|NBC Earns 7.9/18 Overnight Nielsen Rating
For 134th Running Of Preakness Stakes
NBC's telecast of the race segment of the Preakness Stakes on Saturday earned a 7.9/18 overnight Nielsen rating from 6:00-6:45pm ET, the highest overnight since a 9.2/20 in '04. The 7.9 rating is up 27% from last year's rating of 6.2/14. For the entire telecast from 5:00-6:45pm, NBC earned a 6.3/15 overnight rating, up 24% from a 4.7/12 last year. The 6.3 rating also marks the second-highest overnight since a 7.8/20 in '90 (NBC
). DAILY VARIETY's Rick Kissell writes NBC "has effectively broadened the reach of the sport with its promotional efforts" (DAILY VARIETY, 5/18
). In St. Petersburg, Tom Jones wrote NBC's Preakness coverage was "first-rate," as the network "wisely took its time and focused on the best stories, giving each of them room" to breathe. NBC "used the first half-hour of Saturday's coverage with a masterful and comprehensive look at Kentucky Derby winner Mine That Bird," while the race coverage also was "superb" (TAMPABAY.com, 5/17
). In Toronto, Chris Zelkovich writes NBC's Mine That Bird feature was "superb, but surely the horse's Canadian roots deserved more mention than the fact 'he was racing up in Canada' before current owners purchased the biggest story in horse racing" (TORONTO STAR, 5/18
). The WASHINGTON EXAMINER's Jim Williams writes NBC producer Sam Flood and director David Michaels "should receive an award for special effects," as they were able to "make a shabby Pimlico race track look stunning on TV." Meanwhile, announcer Tom Hammond and analyst Gary Stevens "broke down the race with a number of great replays provided to them by Flood and Michaels," and the "best replay came from the blimp along with a graphic that used an arrow and a counter" (Washington EXAMINER, 5/18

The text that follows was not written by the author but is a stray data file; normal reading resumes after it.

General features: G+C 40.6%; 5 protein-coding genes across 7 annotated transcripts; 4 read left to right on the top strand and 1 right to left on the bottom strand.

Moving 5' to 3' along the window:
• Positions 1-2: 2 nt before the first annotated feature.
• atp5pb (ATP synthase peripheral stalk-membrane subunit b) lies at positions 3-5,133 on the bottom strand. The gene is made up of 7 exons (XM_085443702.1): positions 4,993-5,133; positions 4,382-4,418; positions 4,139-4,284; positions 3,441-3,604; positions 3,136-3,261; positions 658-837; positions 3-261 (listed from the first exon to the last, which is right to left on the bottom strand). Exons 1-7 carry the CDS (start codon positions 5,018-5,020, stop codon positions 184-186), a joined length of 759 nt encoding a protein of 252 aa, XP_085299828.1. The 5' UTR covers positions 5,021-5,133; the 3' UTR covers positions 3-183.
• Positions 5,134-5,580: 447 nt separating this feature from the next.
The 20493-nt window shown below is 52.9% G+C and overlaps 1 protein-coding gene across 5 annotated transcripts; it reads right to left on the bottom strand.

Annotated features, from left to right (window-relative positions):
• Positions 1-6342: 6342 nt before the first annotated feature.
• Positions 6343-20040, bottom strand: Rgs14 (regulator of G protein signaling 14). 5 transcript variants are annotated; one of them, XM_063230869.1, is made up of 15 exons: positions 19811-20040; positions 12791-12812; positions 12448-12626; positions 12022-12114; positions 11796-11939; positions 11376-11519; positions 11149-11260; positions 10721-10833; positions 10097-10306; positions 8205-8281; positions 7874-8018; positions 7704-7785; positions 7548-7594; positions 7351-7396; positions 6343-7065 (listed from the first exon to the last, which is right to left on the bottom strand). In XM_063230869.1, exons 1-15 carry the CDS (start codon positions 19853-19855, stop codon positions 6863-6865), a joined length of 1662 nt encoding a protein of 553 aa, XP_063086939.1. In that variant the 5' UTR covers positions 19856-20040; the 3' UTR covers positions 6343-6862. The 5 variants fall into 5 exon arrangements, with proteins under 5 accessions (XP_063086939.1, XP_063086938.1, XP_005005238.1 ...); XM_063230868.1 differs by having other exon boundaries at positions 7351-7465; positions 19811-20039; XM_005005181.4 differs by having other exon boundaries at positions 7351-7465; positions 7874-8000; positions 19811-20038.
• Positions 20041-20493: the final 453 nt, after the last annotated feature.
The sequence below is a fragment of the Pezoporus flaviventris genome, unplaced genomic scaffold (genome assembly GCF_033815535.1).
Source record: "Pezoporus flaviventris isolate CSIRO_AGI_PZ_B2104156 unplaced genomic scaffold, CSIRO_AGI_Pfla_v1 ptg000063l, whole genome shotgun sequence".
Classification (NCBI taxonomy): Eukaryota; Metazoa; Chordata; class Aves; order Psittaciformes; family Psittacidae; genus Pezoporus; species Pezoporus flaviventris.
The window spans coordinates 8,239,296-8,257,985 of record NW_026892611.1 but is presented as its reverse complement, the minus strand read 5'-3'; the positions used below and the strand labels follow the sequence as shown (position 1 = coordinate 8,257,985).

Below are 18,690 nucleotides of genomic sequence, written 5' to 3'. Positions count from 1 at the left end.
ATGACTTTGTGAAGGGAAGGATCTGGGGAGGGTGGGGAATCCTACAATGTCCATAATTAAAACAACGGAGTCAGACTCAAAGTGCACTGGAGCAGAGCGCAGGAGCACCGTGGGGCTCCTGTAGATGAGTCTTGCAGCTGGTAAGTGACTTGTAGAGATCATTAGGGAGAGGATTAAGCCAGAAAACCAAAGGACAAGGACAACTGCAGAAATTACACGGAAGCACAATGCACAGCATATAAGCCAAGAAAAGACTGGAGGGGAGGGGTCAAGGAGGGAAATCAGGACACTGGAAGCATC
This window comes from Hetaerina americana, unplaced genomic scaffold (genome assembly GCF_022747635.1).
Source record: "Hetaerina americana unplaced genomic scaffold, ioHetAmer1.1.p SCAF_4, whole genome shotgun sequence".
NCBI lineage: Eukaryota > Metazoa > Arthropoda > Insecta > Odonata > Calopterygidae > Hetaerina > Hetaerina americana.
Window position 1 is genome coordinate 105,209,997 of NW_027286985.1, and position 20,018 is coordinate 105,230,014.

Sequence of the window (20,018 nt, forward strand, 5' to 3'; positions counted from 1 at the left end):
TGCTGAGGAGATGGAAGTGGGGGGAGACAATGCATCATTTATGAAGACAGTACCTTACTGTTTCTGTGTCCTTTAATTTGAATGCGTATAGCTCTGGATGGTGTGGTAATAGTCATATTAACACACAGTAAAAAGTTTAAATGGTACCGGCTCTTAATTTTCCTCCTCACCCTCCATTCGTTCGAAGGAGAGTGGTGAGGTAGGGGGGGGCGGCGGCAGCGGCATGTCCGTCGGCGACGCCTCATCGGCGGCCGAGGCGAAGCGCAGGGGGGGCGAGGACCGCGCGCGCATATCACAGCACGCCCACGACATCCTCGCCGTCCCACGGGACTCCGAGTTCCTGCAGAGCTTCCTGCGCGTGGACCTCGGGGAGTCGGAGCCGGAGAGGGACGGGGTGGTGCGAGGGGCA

EASY RIDER: The WALL STREET JOURNAL's Jason Gay writes, "What is it with horse racing that it so effectively grabs the American imagination?" Jockey Calvin Borel, who won the Kentucky Derby with Mine That Bird and the Preakness with Rachel Alexandra, delivers a "pair of knockout performances in the two biggest races of the year, and suddenly we're getting all dew-eyed and gooey." NBC "wisely made him the showcase" during its Preakness coverage, "even catching him zipping up his fly just before walking to the track." But it has been "hard not to detect a slightly patronizing tone in some of the coverage of the jockey, as if he's some magical bayou Zelig, a la Forrest Gump," and what has been "overlooked is what a ruthless, Jordanesque competitor he is" (WALL STREET JOURNAL, 5/18).